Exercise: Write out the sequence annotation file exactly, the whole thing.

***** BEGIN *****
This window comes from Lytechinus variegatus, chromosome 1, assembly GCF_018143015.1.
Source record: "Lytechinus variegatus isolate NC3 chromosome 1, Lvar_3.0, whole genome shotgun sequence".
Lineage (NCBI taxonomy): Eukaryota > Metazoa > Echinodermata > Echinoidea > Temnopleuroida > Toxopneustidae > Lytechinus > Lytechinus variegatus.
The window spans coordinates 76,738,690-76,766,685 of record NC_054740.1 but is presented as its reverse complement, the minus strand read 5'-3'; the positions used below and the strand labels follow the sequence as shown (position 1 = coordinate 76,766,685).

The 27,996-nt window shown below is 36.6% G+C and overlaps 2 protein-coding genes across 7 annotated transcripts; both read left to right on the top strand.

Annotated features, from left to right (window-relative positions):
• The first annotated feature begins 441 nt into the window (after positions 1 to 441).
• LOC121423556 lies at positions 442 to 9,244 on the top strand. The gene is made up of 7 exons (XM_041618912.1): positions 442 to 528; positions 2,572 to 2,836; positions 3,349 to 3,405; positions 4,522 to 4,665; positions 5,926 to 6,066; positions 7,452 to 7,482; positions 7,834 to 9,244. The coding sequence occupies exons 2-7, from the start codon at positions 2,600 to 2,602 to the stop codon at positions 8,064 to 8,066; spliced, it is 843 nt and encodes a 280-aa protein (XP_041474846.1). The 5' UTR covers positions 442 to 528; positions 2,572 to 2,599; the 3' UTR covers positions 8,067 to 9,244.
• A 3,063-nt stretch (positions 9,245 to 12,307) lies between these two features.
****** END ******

This window comes from Lytechinus variegatus, chromosome 1, assembly GCF_018143015.1.
Source record: "Lytechinus variegatus isolate NC3 chromosome 1, Lvar_3.0, whole genome shotgun sequence".
Lineage (NCBI taxonomy): Eukaryota > Metazoa > Echinodermata > Echinoidea > Temnopleuroida > Toxopneustidae > Lytechinus > Lytechinus variegatus.
The window spans coordinates 76,738,690-76,766,685 of record NC_054740.1 but is presented as its reverse complement, the minus strand read 5'-3'; the positions used below and the strand labels follow the sequence as shown (position 1 = coordinate 76,766,685).

The 27,996-nt window shown below is 36.6% G+C and overlaps 2 protein-coding genes across 7 annotated transcripts; both read left to right on the top strand.

Annotated features, from left to right (window-relative positions):
• The first annotated feature begins 441 nt into the window (after positions 1 to 441).
• LOC121423556 lies at positions 442 to 9,244 on the top strand. The gene is made up of 7 exons (XM_041618912.1): positions 442 to 528; positions 2,572 to 2,836; positions 3,349 to 3,405; positions 4,522 to 4,665; positions 5,926 to 6,066; positions 7,452 to 7,482; positions 7,834 to 9,244. The coding sequence occupies exons 2-7, from the start codon at positions 2,600 to 2,602 to the stop codon at positions 8,064 to 8,066; spliced, it is 843 nt and encodes a 280-aa protein (XP_041474846.1). The 5' UTR covers positions 442 to 528; positions 2,572 to 2,599; the 3' UTR covers positions 8,067 to 9,244.
• A 3,063-nt stretch (positions 9,245 to 12,307) lies between these two features.